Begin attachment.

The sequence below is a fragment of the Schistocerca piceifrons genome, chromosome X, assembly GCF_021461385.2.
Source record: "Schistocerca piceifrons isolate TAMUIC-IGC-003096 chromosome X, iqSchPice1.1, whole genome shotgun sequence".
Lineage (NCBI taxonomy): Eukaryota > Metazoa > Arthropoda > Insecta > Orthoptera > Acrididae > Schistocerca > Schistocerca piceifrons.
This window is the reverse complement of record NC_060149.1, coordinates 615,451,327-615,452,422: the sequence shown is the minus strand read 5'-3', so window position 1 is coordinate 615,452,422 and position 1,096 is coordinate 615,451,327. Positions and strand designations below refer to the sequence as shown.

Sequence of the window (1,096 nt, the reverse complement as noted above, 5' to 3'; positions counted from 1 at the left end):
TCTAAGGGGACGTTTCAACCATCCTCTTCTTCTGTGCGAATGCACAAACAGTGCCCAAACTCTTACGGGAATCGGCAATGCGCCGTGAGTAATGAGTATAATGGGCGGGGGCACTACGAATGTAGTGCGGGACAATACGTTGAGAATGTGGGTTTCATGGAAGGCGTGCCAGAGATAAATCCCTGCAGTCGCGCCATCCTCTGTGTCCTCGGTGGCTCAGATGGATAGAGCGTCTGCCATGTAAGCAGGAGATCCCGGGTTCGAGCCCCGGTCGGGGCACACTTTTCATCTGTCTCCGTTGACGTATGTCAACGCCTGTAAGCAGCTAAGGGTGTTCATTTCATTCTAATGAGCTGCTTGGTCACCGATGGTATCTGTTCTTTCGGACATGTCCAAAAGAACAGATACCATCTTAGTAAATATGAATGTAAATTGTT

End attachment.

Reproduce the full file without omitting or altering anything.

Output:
The sequence below is a fragment of the Schistocerca piceifrons genome, chromosome X, assembly GCF_021461385.2.
Source record: "Schistocerca piceifrons isolate TAMUIC-IGC-003096 chromosome X, iqSchPice1.1, whole genome shotgun sequence".
Lineage (NCBI taxonomy): Eukaryota > Metazoa > Arthropoda > Insecta > Orthoptera > Acrididae > Schistocerca > Schistocerca piceifrons.
This window is the reverse complement of record NC_060149.1, coordinates 615,451,327-615,452,422: the sequence shown is the minus strand read 5'-3', so window position 1 is coordinate 615,452,422 and position 1,096 is coordinate 615,451,327. Positions and strand designations below refer to the sequence as shown.

Sequence of the window (1,096 nt, the reverse complement as noted above, 5' to 3'; positions counted from 1 at the left end):
TCTAAGGGGACGTTTCAACCATCCTCTTCTTCTGTGCGAATGCACAAACAGTGCCCAAACTCTTACGGGAATCGGCAATGCGCCGTGAGTAATGAGTATAATGGGCGGGGGCACTACGAATGTAGTGCGGGACAATACGTTGAGAATGTGGGTTTCATGGAAGGCGTGCCAGAGATAAATCCCTGCAGTCGCGCCATCCTCTGTGTCCTCGGTGGCTCAGATGGATAGAGCGTCTGCCATGTAAGCAGGAGATCCCGGGTTCGAGCCCCGGTCGGGGCACACTTTTCATCTGTCTCCGTTGACGTATGTCAACGCCTGTAAGCAGCTAAGGGTGTTCATTTCATTCTAATGAGCTGCTTGGTCACCGATGGTATCTGTTCTTTCGGACATGTCCAAAAGAACAGATACCATCTTAGTAAATATGAATGTAAATTGTT